When I was pregnant the first time, I was young and, well, dumb. I was very excited about the whole idea of growing life in my body and what that meant to me as a woman. I was prepared for birth and was determined to do things as naturally as possible. What I wasn't prepared for was my marriage evaporating completely one month before my daughter was born. You wanna talk stress? It's a wonder she wasn't premature. I cried a lot. I prayed for her to come so I could be distracted from the pain in my heart. Well the blessed day came soon enough and with relatively few interventions (some laughing gas and an episiotomy), my nine pound, three ounce daughter made her way into this mortal coil. And having a newborn DID serve as a distraction, but it brought with it all the usual stuff that you hear moms complain about in addition to being a single parent. Luckily for me, I had moved in with my parents and younger siblings and had immense support.
The second time around was much different. I was even more prepared for this pregnancy and birth gig and as a bonus, had a willing partner there to hold my hand. The pregnancy was not overly pleasant in terms of my health (I suffered from terrible allergies and prenatal rhinitis), but I planned and dreamed about my perfect home birth, selected wonderful midwives and happily knit tiny things. Then the bomb dropped. The baby was breech and if it didn't turn around, it would be c-section city. It was recommended to me, after trying everything in the book to turn it around including two very painful external versions, that I book a c-section and be done with it. Hell, NO was my response to that. I stuck to my guns, convinced she would turn herself around at the last moment. Sadly that never happened and about 29 interventions later I was delivered of a seven pound, four ounce baby girl. My early bonding with her is sketchy in my memory. I remember being in recovery and the midwife asking if I wanted to nurse her. Whacked out on a pile of drugs (and entirely distracted by the fact that I was parched and no one would give me a drink of water) I agreed and she brought the baby to me. The baby and I looked at each other like "yeah right". The next few weeks were incredibly difficult for me as I tried to heal, not only from the c-section incision, but the additional six inch tear the surgeon had accidentally put in my uterus during the delivery, AND look after a newborn infant at the same time when all I wanted to do was curl up in a ball (had I been able to) and cry for my mother. I try not to think too much about that because my daughter was born healthy and is now a thriving five year old.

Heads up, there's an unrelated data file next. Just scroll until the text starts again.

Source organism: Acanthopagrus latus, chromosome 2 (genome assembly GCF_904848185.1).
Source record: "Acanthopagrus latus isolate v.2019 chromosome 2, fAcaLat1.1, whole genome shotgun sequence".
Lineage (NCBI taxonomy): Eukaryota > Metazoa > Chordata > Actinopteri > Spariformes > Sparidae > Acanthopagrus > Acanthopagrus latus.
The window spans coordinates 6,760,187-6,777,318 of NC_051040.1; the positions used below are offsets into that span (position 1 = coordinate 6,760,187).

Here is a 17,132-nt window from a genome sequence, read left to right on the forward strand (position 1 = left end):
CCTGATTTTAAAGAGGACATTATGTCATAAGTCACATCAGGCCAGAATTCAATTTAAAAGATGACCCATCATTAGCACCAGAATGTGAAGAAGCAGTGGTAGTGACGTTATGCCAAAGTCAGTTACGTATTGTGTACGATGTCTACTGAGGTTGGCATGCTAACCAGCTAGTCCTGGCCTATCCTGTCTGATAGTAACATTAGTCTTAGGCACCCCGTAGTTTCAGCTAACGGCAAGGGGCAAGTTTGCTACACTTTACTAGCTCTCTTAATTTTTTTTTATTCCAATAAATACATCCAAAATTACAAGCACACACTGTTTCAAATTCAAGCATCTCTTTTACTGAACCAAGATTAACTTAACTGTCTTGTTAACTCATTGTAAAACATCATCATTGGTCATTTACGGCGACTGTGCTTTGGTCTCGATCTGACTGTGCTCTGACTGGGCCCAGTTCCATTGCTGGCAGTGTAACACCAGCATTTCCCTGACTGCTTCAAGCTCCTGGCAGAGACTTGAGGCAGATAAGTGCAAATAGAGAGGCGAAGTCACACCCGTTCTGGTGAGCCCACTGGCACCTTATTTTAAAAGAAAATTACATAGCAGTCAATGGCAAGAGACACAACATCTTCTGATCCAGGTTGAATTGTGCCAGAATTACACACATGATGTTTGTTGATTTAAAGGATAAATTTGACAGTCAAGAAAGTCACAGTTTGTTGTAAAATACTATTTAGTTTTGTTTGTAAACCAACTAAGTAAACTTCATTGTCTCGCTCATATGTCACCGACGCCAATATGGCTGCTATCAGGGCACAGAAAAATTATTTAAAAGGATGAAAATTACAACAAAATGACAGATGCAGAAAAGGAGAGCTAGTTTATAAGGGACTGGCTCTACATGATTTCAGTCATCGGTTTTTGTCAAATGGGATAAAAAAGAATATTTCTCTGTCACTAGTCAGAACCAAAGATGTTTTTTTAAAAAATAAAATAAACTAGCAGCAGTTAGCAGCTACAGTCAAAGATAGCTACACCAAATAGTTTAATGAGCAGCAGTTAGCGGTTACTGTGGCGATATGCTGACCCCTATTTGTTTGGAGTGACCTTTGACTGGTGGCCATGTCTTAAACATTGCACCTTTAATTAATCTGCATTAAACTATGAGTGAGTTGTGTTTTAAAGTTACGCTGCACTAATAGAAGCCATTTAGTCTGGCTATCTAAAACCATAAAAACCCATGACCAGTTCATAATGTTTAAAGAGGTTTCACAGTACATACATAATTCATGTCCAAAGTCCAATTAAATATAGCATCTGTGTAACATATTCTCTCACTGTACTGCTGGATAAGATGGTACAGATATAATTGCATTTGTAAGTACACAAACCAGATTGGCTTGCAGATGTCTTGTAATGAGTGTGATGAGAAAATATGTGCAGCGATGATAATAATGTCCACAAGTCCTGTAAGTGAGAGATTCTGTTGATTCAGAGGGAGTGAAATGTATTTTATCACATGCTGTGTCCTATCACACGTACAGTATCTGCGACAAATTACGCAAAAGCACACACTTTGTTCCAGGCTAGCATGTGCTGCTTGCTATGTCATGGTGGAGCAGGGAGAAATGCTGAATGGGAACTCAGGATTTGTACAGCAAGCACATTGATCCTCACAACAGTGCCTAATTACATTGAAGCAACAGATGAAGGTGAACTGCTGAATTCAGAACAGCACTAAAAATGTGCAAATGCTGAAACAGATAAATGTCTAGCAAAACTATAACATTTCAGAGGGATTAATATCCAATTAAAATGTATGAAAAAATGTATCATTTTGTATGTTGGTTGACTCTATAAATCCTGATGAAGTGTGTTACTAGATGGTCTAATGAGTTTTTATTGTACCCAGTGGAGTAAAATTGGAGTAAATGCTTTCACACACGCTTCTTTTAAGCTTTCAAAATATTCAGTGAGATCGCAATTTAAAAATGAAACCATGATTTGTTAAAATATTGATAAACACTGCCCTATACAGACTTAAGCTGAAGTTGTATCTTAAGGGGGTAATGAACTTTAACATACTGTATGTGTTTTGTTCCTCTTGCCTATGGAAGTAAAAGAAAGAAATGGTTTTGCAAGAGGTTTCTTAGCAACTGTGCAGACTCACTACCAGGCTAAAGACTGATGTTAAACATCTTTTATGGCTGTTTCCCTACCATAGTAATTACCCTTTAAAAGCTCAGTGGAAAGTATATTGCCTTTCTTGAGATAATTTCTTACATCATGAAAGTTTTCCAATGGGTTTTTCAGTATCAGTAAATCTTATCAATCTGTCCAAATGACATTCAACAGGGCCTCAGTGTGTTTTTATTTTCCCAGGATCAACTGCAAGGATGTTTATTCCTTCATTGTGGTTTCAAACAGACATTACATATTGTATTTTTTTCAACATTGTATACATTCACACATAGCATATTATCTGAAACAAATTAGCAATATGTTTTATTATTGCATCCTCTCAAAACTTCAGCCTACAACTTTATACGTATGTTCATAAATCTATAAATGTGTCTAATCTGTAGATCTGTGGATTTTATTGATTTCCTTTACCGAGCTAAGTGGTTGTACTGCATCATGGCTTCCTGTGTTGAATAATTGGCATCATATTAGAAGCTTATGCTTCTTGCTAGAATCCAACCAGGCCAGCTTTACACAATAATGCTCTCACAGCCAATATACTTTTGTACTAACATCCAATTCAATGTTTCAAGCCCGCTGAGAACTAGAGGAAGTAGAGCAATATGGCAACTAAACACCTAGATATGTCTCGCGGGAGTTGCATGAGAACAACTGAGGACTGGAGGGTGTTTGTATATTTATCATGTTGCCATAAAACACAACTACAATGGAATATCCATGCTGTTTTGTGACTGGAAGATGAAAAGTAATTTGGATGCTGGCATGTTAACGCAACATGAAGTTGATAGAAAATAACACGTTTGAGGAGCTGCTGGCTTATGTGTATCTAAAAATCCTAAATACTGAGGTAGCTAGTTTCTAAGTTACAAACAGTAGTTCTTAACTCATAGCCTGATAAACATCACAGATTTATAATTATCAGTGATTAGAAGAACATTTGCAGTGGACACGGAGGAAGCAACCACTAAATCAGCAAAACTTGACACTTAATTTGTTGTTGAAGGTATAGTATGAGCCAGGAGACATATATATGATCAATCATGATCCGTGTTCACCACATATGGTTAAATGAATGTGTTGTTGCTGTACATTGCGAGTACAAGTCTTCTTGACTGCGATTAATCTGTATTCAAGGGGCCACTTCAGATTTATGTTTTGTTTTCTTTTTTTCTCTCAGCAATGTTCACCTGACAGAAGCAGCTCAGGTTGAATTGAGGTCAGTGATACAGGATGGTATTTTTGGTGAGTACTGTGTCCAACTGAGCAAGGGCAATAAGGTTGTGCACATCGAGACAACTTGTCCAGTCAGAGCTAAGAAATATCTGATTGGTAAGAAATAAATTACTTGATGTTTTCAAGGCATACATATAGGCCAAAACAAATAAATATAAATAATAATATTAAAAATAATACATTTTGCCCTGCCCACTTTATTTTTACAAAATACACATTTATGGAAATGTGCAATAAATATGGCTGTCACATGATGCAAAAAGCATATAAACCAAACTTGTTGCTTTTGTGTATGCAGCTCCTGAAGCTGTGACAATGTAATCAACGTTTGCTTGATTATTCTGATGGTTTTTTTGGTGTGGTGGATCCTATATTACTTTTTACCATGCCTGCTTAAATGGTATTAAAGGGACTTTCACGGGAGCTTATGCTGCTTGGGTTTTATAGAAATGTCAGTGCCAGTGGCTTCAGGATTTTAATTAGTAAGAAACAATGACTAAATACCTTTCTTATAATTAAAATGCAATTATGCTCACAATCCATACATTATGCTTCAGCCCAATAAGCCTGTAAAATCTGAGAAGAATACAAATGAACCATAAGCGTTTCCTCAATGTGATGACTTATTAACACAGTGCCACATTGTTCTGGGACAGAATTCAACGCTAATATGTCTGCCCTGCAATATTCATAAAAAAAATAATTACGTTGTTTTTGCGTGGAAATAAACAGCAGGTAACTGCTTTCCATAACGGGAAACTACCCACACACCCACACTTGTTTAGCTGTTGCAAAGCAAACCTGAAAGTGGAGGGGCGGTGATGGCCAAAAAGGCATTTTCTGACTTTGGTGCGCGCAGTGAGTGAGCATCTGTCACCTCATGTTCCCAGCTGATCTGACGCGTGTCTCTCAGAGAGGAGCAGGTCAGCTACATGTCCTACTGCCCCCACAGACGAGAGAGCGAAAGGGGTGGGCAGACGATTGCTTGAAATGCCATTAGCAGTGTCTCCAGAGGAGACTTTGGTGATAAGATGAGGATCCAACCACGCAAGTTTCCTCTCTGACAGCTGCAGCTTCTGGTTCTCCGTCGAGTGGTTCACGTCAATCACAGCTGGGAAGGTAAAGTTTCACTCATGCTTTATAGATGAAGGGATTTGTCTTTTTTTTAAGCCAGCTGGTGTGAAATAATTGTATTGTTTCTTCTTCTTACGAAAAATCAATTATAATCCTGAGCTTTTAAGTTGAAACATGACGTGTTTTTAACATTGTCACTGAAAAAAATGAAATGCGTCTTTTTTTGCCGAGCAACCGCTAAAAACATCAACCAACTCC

It was recommended to me that I have a c-section for any subsequent babies due to the tear. It placed me at risk for a uterine rupture, but there again I stood my ground. I know my body and how it heals and I felt that I had to at least try another natural delivery, if for no other reason than to alleviate some of the trauma I had felt from the c-section. On the midwives' recommendation, my husband and I consulted with an obstetrician who gave us the go ahead to try, but suggested we have a safety plan in place, ie. epidural. Physically, the pregnancy itself was uneventful and I felt very beautiful. Turns out the old wives' tales are right - you ARE way more beautiful when you are carrying a boy, if only in your own mind! Finding out I was carrying a boy was a bit of a surprise as I expected another girl, but eventually I wrapped my head around it and tried to think of a name. This pregnancy brought some additional surprises for me, such as intense rage and antenatal depression. I had already been seeing a therapist to deal with the whole c-section trauma thing, so I was glad I had her to rely on for extra support.
This being my third pregnancy, I thought that there wasn't anything I couldn't handle and was pleased to be able to "relax" (ha) this time around because I was a seasoned mother. This was going to be easy, I thought. But nature fooled me yet again and my son was born with bilateral clubfoot (you can read his journey here). Now in addition to sleep deprivation, late night feedings and dirty diapers, I had weekly trips to the hospital for casts to deal with. Easy? HA!
What I have taken away from this, and perhaps I am just a tad slow on the uptake, is that pregnancy (and ultimately life) is totally unpredictable. You can plan everything down the nth degree, but there will still be things that come up and surprise you. If you are pregnant, my suggestion would be to dedicate a portion of your planning to "expecting the unexpected" and what your reaction might be to whatever comes your way. It will enhance your experience and help you bond more quickly with your baby.
P.S. My nine pound son was born the regular way, but with the assistance of an epidural. I had decided that third time around had earned me the right to be a wuss. I'm glad I went that route and it helped me make decisions about his deformity in a clear way and not a drug-induced fog and loads of pain.